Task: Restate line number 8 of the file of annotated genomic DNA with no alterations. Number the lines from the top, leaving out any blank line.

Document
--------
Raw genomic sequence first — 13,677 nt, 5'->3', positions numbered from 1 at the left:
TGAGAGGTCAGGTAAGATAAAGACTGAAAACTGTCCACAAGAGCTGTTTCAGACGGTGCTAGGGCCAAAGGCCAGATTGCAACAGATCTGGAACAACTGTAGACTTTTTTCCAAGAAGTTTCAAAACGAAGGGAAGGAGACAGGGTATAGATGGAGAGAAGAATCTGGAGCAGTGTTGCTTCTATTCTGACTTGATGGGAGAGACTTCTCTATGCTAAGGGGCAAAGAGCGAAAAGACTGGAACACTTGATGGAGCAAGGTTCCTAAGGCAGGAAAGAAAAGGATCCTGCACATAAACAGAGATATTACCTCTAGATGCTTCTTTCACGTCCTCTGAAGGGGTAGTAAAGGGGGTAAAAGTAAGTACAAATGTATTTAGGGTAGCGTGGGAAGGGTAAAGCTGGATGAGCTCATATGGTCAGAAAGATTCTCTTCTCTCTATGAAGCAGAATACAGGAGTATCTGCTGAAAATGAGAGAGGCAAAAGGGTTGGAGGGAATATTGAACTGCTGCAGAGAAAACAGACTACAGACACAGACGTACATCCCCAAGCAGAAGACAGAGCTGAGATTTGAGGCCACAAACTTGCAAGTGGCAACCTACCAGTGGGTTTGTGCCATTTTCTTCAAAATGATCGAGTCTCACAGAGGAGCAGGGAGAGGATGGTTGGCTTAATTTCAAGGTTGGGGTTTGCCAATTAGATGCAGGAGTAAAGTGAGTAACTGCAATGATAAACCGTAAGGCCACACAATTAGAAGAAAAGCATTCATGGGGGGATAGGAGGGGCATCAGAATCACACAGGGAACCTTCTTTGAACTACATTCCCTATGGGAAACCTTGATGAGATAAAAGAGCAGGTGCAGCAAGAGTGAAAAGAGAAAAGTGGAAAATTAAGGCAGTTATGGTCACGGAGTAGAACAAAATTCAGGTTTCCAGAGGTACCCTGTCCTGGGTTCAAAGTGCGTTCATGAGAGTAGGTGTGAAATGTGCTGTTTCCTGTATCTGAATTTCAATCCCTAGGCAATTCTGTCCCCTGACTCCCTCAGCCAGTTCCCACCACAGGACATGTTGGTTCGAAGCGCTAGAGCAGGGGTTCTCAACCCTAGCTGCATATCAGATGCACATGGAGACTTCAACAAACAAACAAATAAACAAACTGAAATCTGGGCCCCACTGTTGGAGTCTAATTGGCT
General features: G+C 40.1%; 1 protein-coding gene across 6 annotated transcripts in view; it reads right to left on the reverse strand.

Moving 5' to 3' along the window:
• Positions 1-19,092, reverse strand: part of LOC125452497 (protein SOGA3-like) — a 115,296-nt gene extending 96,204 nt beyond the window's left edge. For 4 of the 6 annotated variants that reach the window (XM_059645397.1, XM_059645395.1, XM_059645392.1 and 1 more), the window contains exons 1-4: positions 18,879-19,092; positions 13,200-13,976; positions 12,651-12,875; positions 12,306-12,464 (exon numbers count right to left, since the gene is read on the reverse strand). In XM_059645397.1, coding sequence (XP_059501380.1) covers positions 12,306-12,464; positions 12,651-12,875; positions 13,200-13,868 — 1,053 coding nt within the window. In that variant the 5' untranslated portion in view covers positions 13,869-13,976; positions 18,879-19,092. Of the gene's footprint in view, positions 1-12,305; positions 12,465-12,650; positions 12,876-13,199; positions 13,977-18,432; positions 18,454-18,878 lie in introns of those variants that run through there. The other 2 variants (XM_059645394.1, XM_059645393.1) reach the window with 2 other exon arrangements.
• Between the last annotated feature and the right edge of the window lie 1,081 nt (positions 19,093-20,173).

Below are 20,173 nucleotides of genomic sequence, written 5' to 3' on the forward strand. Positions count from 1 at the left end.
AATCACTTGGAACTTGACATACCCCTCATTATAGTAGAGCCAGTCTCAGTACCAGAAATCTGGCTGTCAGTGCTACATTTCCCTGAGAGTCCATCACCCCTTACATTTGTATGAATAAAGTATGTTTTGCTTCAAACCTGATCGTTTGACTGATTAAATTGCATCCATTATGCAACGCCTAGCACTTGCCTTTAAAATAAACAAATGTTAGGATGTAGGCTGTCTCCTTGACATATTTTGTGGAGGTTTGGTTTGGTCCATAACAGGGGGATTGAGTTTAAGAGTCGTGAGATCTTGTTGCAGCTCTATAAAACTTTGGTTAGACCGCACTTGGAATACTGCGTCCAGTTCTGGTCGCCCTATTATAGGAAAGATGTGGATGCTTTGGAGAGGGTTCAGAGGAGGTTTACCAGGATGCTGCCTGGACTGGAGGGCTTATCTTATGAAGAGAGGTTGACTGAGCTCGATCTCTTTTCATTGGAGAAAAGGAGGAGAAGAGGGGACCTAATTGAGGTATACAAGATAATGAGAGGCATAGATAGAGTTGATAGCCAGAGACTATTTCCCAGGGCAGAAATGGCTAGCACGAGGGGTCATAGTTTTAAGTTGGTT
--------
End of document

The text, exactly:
AATCACTTGGAACTTGACATACCCCTCATTATAGTAGAGCCAGTCTCAGTACCAGAAATCTGGCTGTCAGTGCTACATTTCCCTGAGAGTCCATCACCCCTTACATTTGTATGAATAAAGTATGTTTTGCTTCAAACCTGATCGTTTGACTGATTAAATTGCATCCATTATGCAACGCCTAGCACTTGCCTTTAAAATAAACAAATGTTAGGATGTAGGCTGTCTCCTTGACATATTTTGTGGAGGTTTGGTTTGGTCCATAACAGGGGGATTGAGTTTAAGAGTCGTGAGATCTTGTTGCAGCTCTATAAAACTTTGGTTAGACCGCACTTGGAATACTGCGTCCAGTTCTGGTCGCCCTATTATAGGAAAGATGTGGATGCTTTGGAGAGGGTTCAGAGGAGGTTTACCAGGATGCTGCCTGGACTGGAGGGCTTATCTTATGAAGAGAGGTTGACTGAGCTCGATCTCTTTTCATTGGAGAAAAGGAGGAGAAGAGGGGACCTAATTGAGGTATACAAGATAATGAGAGGCATAGATAGAGTTGATAGCCAGAGACTATTTCCCAGGGCAGAAATGGCTAGCACGAGGGGTCATAGTTTTAAGTTGGTT